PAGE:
Preparing the Garden for Winter

I suppose I should hack off the crisp hands

of the squash vine and make pickles out of the

cucumbers, but I dumped all the vinegar on the

weeds. The ridiculous zucchini won’t stop reproducing.

I’m sick of the wifely obligation to turn them into

another goddamned green-flecked breakfast loaf.

My grandmother, one hundred and five now, spent her days

stocking shelves at the family hardware store.

She de-greased clanky bike parts and shined up

gritty piles of hinges with a rag dipped in lighter fluid.

She used her fingernails to scrape sticker gunk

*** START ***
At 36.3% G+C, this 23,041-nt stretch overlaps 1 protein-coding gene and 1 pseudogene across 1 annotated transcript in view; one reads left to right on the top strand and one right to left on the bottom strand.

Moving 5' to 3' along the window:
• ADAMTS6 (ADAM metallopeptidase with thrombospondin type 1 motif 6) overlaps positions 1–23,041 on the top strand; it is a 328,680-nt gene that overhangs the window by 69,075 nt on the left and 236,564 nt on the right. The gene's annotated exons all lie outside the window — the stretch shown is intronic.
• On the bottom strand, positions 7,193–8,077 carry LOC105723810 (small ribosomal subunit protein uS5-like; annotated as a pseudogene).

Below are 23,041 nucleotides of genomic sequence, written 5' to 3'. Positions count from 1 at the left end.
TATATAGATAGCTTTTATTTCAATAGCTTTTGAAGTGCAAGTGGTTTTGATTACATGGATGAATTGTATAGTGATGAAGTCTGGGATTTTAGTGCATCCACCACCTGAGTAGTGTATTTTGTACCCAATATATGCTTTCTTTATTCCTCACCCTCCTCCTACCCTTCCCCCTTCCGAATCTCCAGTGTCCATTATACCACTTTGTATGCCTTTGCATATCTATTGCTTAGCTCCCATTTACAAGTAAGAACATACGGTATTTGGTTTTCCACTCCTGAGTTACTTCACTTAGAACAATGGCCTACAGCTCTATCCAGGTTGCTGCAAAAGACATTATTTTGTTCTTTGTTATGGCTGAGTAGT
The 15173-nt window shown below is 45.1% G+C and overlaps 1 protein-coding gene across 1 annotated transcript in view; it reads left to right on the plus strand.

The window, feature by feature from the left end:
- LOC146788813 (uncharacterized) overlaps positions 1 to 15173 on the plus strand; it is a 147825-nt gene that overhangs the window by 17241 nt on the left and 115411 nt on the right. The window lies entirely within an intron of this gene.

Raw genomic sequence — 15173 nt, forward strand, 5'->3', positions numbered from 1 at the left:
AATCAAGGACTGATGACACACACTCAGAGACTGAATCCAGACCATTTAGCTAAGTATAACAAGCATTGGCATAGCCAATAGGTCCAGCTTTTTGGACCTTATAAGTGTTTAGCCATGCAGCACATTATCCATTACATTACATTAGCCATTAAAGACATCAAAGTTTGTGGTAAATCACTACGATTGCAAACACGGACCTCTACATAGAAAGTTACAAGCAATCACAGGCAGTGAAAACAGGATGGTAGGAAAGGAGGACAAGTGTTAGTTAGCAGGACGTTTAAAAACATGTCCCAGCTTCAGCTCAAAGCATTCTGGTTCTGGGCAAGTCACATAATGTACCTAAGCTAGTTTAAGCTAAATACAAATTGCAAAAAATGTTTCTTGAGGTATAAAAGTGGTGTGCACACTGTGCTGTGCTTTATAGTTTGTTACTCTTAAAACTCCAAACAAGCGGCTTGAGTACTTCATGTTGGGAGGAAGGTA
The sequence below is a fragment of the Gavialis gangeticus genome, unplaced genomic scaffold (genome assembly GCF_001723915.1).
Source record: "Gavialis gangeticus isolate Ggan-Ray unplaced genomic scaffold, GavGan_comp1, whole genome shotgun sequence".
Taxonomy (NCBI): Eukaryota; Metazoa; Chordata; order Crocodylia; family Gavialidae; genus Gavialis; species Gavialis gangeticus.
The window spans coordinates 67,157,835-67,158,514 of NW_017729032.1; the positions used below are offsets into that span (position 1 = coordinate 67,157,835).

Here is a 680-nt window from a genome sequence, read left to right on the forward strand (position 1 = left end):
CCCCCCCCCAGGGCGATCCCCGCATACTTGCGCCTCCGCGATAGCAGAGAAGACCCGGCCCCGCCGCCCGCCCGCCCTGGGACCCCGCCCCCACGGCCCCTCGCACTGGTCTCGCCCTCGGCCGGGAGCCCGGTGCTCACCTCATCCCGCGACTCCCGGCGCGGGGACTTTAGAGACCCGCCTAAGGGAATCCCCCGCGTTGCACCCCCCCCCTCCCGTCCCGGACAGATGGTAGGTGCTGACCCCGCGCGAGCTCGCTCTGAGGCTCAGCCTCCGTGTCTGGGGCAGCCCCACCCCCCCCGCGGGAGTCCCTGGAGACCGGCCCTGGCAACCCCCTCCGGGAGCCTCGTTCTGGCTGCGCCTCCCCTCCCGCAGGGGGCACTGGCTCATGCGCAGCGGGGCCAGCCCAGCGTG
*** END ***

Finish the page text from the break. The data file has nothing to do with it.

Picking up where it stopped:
off tubes of spackle. Just when her work started to

please her, she had to go home to prepare the evening meal.

I tried to fall in love with tending to pea shoots, the

mixing of bone meal, the scent of a round, fat

squash, or at least to bring myself to bother

with the overgrowth. Maybe I could get there if it

weren’t for the oily chains and singing drills.

If the key machine would stop preaching.

If its mound of shavings didn’t rise up from the

floor in a sort of holy, glittering glory.

If I could ignore the box of spare parts

calling to be tacked together, whether by

dowel or by twine, by brace or by bit,

anointed with WD-40, stroked by the sander,

shellacked and sent home in a paper sack

full of other glossy, delinquent, rough-cast poems.

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